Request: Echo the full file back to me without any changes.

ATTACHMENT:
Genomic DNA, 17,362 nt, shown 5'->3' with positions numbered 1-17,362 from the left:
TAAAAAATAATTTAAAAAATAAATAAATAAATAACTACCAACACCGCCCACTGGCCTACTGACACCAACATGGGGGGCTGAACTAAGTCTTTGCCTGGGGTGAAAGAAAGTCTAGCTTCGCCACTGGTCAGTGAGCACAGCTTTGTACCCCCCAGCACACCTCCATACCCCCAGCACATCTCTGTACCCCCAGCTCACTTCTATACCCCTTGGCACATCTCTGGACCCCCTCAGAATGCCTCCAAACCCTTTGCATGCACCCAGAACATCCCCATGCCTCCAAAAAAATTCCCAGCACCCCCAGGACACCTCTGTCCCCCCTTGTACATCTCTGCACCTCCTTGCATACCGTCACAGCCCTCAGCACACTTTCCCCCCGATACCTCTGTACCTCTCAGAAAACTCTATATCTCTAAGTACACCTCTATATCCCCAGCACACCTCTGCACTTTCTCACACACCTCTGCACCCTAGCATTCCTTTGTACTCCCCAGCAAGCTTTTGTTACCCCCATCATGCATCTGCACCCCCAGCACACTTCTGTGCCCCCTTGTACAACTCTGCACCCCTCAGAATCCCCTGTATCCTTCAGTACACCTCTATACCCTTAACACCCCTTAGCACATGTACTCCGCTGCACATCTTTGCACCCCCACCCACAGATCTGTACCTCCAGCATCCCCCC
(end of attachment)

Genomic DNA, 17,362 nt, shown 5'->3' with positions numbered 1-17,362 from the left:
TAAAAAATAATTTAAAAAATAAATAAATAAATAACTACCAACACCGCCCACTGGCCTACTGACACCAACATGGGGGGCTGAACTAAGTCTTTGCCTGGGGTGAAAGAAAGTCTAGCTTCGCCACTGGTCAGTGAGCACAGCTTTGTACCCCCCAGCACACCTCCATACCCCCAGCACATCTCTGTACCCCCAGCTCACTTCTATACCCCTTGGCACATCTCTGGACCCCCTCAGAATGCCTCCAAACCCTTTGCATGCACCCAGAACATCCCCATGCCTCCAAAAAAATTCCCAGCACCCCCAGGACACCTCTGTCCCCCCTTGTACATCTCTGCACCTCCTTGCATACCGTCACAGCCCTCAGCACACTTTCCCCCCGATACCTCTGTACCTCTCAGAAAACTCTATATCTCTAAGTACACCTCTATATCCCCAGCACACCTCTGCACTTTCTCACACACCTCTGCACCCTAGCATTCCTTTGTACTCCCCAGCAAGCTTTTGTTACCCCCATCATGCATCTGCACCCCCAGCACACTTCTGTGCCCCCTTGTACAACTCTGCACCCCTCAGAATCCCCTGTATCCTTCAGTACACCTCTATACCCTTAACACCCCTTAGCACATGTACTCCGCTGCACATCTTTGCACCCCCACCCACAGATCTGTACCTCCAGCATCCCCCC